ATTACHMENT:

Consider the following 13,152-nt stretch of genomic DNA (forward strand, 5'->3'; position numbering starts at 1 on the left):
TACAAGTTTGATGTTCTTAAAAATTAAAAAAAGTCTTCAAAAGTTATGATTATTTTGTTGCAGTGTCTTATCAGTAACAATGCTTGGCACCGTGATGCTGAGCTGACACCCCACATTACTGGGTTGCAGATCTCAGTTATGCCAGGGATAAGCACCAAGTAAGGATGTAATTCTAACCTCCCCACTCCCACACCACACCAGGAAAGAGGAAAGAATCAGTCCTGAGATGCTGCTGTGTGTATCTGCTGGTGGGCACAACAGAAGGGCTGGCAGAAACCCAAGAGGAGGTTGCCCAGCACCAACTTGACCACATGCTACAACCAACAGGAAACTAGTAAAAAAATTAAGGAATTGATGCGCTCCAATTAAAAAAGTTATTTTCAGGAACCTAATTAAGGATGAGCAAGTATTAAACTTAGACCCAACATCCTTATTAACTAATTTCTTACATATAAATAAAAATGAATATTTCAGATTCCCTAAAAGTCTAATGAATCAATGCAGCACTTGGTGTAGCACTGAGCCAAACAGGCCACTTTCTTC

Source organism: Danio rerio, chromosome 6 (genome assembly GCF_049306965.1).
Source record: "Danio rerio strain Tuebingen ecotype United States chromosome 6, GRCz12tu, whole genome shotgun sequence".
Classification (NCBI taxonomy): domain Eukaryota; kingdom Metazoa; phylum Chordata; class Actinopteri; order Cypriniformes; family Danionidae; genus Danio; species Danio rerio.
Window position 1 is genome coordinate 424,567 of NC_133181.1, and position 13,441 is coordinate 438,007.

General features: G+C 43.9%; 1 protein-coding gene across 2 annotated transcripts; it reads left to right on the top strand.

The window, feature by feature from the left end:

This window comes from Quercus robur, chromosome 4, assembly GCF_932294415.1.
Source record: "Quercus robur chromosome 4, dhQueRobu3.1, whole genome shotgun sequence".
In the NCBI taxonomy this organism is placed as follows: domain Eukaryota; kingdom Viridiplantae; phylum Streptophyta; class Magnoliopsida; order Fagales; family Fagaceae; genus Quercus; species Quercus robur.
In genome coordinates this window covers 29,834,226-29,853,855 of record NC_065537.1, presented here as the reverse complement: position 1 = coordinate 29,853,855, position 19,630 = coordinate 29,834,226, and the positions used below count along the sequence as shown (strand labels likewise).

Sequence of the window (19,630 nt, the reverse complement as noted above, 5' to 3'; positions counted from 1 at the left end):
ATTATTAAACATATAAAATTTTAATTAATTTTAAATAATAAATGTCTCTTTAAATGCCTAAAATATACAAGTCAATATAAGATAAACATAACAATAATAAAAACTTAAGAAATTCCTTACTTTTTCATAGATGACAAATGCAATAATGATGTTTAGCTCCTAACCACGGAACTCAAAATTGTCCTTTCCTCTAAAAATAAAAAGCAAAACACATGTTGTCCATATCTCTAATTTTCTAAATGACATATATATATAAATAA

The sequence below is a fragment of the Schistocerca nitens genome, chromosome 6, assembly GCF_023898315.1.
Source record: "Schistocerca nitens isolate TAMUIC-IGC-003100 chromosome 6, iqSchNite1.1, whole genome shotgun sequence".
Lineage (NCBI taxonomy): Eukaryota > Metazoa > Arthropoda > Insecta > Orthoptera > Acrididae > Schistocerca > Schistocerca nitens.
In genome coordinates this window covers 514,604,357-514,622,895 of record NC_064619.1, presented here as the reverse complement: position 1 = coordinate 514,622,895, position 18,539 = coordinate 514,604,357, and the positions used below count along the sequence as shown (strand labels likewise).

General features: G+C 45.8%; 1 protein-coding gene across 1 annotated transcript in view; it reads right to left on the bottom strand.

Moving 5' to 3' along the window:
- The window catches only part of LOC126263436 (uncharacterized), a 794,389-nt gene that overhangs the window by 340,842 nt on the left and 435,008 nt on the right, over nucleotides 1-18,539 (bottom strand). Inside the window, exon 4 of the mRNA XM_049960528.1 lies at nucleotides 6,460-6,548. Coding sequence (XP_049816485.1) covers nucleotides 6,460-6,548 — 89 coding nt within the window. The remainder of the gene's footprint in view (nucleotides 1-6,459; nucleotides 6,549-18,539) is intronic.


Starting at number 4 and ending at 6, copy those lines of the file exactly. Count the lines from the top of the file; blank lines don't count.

Source record: "Danio rerio strain Tuebingen ecotype United States chromosome 6, GRCz12tu, whole genome shotgun sequence".
Classification (NCBI taxonomy): domain Eukaryota; kingdom Metazoa; phylum Chordata; class Actinopteri; order Cypriniformes; family Danionidae; genus Danio; species Danio rerio.
Window position 1 is genome coordinate 424,567 of NC_133181.1, and position 13,441 is coordinate 438,007.